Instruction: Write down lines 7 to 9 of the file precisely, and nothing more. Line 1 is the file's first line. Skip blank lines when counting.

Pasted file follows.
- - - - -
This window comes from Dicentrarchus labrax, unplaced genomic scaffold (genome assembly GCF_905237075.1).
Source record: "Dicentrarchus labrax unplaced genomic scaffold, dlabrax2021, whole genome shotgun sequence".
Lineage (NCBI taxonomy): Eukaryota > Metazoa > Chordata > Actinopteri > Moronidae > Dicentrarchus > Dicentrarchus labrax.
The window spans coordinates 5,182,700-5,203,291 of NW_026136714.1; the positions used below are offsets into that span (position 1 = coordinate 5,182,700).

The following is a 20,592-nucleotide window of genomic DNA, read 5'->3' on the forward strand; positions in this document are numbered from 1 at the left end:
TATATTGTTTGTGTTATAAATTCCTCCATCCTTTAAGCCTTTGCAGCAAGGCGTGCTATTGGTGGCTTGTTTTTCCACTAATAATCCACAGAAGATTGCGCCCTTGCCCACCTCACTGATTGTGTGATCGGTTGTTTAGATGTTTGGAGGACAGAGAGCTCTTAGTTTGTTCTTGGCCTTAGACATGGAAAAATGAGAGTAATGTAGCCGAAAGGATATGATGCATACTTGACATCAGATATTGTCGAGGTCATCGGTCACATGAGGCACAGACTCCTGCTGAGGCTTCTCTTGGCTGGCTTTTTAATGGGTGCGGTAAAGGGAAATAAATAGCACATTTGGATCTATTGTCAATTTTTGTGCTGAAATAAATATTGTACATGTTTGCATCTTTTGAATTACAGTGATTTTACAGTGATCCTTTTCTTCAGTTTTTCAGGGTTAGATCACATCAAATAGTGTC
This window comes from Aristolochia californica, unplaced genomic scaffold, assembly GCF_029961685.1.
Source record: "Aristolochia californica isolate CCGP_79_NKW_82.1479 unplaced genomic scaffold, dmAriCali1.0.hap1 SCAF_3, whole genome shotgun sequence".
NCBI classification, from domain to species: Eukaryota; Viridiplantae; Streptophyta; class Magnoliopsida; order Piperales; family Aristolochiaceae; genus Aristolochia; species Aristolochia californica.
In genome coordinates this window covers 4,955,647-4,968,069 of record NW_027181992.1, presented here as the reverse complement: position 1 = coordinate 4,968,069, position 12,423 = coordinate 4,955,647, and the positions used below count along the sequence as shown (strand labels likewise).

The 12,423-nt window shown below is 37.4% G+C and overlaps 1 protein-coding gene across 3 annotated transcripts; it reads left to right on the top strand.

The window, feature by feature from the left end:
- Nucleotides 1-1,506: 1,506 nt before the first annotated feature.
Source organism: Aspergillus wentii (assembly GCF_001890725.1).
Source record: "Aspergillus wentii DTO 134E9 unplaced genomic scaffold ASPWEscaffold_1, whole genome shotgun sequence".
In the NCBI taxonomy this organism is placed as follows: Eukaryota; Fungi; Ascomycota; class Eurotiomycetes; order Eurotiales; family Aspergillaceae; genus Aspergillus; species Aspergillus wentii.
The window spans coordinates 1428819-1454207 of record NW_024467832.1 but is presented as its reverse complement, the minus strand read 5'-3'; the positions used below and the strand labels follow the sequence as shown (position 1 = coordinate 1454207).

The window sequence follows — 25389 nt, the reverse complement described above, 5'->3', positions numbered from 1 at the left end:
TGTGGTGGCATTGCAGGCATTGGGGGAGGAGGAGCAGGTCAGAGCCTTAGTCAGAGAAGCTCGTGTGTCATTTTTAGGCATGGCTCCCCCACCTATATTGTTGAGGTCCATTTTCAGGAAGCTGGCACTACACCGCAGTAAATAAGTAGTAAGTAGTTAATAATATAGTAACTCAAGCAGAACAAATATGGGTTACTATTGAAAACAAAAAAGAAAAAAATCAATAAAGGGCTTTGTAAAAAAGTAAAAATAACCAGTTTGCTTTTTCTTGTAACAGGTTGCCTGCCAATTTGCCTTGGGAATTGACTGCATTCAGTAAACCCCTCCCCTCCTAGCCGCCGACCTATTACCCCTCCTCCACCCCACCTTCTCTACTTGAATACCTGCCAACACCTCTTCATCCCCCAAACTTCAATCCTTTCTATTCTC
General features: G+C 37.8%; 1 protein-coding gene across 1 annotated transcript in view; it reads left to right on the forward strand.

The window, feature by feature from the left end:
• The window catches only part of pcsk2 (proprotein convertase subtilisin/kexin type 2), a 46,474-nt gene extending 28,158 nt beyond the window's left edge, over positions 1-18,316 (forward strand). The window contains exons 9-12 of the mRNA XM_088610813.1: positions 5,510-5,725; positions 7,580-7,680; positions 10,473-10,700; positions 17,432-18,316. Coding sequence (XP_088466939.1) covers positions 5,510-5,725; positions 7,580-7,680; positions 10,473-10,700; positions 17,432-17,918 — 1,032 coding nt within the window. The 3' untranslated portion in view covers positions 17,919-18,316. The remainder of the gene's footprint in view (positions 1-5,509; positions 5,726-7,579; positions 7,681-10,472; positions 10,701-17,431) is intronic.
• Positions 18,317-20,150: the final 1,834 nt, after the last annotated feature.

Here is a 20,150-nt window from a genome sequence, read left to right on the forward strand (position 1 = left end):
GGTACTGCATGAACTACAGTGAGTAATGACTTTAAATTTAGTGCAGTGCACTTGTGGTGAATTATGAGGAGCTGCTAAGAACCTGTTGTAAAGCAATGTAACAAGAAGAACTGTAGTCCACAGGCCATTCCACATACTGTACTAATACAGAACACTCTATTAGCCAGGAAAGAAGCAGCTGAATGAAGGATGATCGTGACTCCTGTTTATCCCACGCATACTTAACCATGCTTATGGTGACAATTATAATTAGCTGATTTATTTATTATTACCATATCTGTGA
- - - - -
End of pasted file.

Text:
This window comes from Aristolochia californica, unplaced genomic scaffold, assembly GCF_029961685.1.
Source record: "Aristolochia californica isolate CCGP_79_NKW_82.1479 unplaced genomic scaffold, dmAriCali1.0.hap1 SCAF_3, whole genome shotgun sequence".
NCBI classification, from domain to species: Eukaryota; Viridiplantae; Streptophyta; class Magnoliopsida; order Piperales; family Aristolochiaceae; genus Aristolochia; species Aristolochia californica.